Synopsis As Introduced Amends the Illinois Procurement Code. Requires bidders to obtain an equal pay certificate before a purchasing agency may issue a contract to the bidder. Provides for the Department of Employment Security to issue the certificates. Specifies information to be included in an application for an equal pay certificate. Requires bidders to comply with the Equal Pay Act of 2003, Equal Wage Act, Illinois Human Rights Act, and Title VII of the Civil Rights Act of 1964. Amends the State Finance Act to create the Equal Pay Certificate Fund. Provides for moneys in the Fund to be used to administer the equal pay certificate requirements.
Fiscal Note (Dept. of Employment Security)
Fiscal Overview for HB 3539 is as follows: (1) Initial Start Costs = $7.5 million to $11 million to develop a fully functioning Equal Pay Certification platform, which includes an online application component, an interagency connection to the Department of Human Rights, and a revenue collection component, as well as 6-10 full-time equivalents for the creation and establishment of rules, policies, procedures, etc., for reporting, appeals, and adjudication. We derived this estimate based on our startup experience with our Adeptia Work Opportunity Tax Credit system. We believe a similar effort will be needed to develop the Equal Pay Certification platform; (2) Ongoing Costs $1.5 million to $3.5 million to administer the Equal Pay Certification program annually. Approximately 12-16 full time equivalents would be needed to administer and manage the day-to-day operations of this program. This estimate includes the cost of hiring a program administrator, administrative assistant, technical assistance specialist, IT contractors, and wage and hour investigators to implement the provisions of the bill, as well as an office to handle administrative appeals. The vast majority of the ongoing costs would be salaries, fringe benefits, one-time expenditures, and other ongoing operating expenses (lease space, technology hardware and software, telephones, etc.); (3) Revenue = $1.25 million to $3 million from application filing fees annually. The bill requires that revenues from the application fees are deposited into the Equal Pay Certification Fund, a special fund created in the State Treasury to help cover the costs of administering the program. Based on these assumptions, revenues from this program will not be sufficient to cover the costs of the program. (NOTE) The cost and revenue estimates provided herein are based primarily on our experience implementing the Adeptia WOTC technology platform and administering programs related to the Department of Employment Security. Specific costs estimates are difficult to estimate without more specific program structure and input from other State departments, such as the Chief Procurement Offices for General Services, Higher Education, Transportation, and Capital Development, as well as the Department of Human Rights. It is also important to emphasize that current federal funding guidelines do not authorize the State to use federal funds to subsidize the cost of this Equal Pay Certification program.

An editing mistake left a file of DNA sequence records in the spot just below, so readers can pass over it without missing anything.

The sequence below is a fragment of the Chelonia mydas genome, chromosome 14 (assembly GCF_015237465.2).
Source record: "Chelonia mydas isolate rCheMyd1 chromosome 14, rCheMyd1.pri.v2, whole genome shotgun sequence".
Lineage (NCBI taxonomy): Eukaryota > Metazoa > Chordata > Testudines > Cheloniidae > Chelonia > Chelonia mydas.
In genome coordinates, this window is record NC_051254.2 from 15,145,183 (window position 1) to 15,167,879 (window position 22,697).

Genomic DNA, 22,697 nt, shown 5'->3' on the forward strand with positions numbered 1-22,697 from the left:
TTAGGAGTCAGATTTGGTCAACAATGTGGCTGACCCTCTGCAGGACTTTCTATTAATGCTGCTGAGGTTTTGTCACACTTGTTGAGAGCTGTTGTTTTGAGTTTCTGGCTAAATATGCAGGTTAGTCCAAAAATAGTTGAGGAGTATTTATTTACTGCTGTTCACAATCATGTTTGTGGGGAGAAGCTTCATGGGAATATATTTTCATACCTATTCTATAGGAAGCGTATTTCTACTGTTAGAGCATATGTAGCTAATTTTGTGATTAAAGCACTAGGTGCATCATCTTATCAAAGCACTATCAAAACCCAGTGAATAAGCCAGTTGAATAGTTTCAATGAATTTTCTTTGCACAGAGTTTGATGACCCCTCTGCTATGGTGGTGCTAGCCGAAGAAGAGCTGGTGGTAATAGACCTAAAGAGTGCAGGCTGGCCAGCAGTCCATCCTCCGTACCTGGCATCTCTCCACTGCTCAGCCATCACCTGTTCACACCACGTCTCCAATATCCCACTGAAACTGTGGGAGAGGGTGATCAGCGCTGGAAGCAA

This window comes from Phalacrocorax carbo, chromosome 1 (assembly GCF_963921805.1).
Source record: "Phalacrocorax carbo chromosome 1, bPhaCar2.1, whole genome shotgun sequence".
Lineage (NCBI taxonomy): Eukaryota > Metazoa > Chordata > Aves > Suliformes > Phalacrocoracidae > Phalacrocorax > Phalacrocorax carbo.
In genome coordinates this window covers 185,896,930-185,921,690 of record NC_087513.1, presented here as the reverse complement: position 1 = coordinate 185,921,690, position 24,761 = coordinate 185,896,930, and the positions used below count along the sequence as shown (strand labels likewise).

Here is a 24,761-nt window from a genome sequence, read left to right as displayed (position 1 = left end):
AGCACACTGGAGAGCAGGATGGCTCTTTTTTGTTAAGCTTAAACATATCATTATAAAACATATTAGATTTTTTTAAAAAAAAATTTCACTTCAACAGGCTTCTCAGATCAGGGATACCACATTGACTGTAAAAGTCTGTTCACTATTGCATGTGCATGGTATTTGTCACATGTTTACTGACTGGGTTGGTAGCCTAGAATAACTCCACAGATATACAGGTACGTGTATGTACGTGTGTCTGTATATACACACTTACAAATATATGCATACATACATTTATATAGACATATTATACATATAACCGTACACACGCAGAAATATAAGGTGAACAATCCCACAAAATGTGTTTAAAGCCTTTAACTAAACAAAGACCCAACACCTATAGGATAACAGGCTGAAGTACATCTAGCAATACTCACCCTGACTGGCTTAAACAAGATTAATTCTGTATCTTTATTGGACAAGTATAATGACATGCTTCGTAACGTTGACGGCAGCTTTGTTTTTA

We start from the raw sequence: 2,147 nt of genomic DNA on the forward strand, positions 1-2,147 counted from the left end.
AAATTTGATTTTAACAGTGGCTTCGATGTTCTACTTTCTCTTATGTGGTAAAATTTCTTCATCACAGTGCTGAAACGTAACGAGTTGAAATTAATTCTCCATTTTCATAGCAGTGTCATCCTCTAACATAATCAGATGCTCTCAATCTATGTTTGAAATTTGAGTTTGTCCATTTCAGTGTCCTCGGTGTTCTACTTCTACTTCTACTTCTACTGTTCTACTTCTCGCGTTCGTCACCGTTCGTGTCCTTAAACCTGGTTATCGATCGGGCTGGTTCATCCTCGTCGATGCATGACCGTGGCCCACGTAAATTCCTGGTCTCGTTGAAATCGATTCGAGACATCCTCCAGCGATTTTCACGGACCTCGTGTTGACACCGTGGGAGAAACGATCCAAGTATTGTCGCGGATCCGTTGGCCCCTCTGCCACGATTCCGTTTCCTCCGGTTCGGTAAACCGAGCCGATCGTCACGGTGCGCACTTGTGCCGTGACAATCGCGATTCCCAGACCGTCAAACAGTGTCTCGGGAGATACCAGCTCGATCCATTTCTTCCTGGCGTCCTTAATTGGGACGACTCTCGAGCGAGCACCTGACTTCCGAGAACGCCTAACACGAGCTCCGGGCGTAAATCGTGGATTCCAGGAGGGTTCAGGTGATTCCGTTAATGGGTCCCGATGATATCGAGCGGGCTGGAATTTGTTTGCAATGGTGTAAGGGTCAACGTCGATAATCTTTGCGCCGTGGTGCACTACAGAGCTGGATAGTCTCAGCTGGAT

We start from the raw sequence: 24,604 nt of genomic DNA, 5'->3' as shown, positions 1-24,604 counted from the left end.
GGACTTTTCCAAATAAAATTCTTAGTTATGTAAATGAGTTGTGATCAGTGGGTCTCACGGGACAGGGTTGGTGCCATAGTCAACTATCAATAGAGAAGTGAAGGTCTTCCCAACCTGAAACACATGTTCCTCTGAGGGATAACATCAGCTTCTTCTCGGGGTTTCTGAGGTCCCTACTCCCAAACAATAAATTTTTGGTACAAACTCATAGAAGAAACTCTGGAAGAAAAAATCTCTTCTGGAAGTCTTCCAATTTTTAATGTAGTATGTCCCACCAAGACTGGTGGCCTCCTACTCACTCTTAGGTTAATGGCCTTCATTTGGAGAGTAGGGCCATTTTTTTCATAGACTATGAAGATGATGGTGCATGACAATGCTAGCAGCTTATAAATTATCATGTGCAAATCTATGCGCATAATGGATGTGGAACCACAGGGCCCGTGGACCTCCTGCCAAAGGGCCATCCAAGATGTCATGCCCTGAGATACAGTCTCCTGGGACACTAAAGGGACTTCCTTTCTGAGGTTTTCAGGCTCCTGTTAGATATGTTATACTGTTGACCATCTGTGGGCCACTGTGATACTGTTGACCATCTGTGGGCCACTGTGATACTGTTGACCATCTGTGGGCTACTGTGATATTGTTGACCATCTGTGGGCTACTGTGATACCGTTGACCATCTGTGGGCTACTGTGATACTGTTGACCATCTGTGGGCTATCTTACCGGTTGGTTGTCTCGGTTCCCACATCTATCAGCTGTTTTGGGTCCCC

State Mandates Fiscal Note (Dept. of Commerce & Economic Opportunity)
Replaces everything after the enacting clause with provisions of the introduced bill with the following changes: Removes the amendatory language from the Illinois Procurement Code and instead creates the Equal Pay Certificate Act with similar provisions, and makes conforming changes. Provides that the Act applies to contracts after June 1, 2018. Allows the Department of Employment Security to adopt rules for the fair administration of suspending or revoking equal pay certificates by March 1, 2018. Allows the Department to recommend that a contract be voided by the applicable Chief Procurement Officer for failure to have an equal pay certificate. Requires the Department to publish a list of all businesses in compliance with the Act with current and valid equal pay certificates on its website. Effective immediately.